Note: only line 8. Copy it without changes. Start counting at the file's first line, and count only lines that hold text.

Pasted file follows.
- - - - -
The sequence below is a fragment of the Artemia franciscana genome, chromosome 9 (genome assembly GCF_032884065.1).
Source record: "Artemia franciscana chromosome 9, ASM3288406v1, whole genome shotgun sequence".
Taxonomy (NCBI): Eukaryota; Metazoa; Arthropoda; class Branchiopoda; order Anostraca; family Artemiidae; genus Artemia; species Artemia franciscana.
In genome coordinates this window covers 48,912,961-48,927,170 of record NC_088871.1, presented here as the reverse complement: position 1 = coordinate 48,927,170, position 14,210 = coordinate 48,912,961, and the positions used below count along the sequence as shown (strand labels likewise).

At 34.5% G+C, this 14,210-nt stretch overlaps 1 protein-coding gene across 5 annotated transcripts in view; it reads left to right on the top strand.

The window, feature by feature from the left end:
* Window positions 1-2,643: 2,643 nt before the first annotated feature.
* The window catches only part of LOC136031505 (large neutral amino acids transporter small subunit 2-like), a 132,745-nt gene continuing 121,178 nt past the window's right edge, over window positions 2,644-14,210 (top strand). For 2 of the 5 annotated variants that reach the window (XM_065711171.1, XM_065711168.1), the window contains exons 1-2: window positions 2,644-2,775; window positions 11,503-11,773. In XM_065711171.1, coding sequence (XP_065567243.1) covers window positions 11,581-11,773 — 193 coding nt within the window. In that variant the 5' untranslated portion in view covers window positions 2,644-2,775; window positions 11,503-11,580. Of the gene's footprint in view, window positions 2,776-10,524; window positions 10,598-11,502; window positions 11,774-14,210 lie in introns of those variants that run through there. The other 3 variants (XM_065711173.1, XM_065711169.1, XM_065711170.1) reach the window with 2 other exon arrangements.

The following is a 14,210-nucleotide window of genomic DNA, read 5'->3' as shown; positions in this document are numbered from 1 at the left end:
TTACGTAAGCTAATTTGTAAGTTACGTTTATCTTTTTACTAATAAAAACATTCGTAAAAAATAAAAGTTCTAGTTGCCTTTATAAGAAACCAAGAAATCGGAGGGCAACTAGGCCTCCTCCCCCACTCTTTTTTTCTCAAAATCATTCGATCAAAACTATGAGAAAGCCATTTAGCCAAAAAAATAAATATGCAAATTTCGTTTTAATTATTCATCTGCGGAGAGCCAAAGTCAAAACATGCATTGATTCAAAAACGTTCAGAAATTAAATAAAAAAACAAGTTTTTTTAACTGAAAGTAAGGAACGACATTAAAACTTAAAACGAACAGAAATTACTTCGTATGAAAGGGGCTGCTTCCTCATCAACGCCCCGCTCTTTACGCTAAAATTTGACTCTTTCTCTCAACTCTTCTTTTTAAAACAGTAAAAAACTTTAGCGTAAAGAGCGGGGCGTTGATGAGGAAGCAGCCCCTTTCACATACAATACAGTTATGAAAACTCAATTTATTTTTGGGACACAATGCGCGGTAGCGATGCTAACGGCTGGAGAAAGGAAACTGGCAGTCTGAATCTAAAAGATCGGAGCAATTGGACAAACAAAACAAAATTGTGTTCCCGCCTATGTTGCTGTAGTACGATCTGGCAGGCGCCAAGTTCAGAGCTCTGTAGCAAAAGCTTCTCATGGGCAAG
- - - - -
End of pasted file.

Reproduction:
* The window catches only part of LOC136031505 (large neutral amino acids transporter small subunit 2-like), a 132,745-nt gene continuing 121,178 nt past the window's right edge, over window positions 2,644-14,210 (top strand). For 2 of the 5 annotated variants that reach the window (XM_065711171.1, XM_065711168.1), the window contains exons 1-2: window positions 2,644-2,775; window positions 11,503-11,773. In XM_065711171.1, coding sequence (XP_065567243.1) covers window positions 11,581-11,773 — 193 coding nt within the window. In that variant the 5' untranslated portion in view covers window positions 2,644-2,775; window positions 11,503-11,580. Of the gene's footprint in view, window positions 2,776-10,524; window positions 10,598-11,502; window positions 11,774-14,210 lie in introns of those variants that run through there. The other 3 variants (XM_065711173.1, XM_065711169.1, XM_065711170.1) reach the window with 2 other exon arrangements.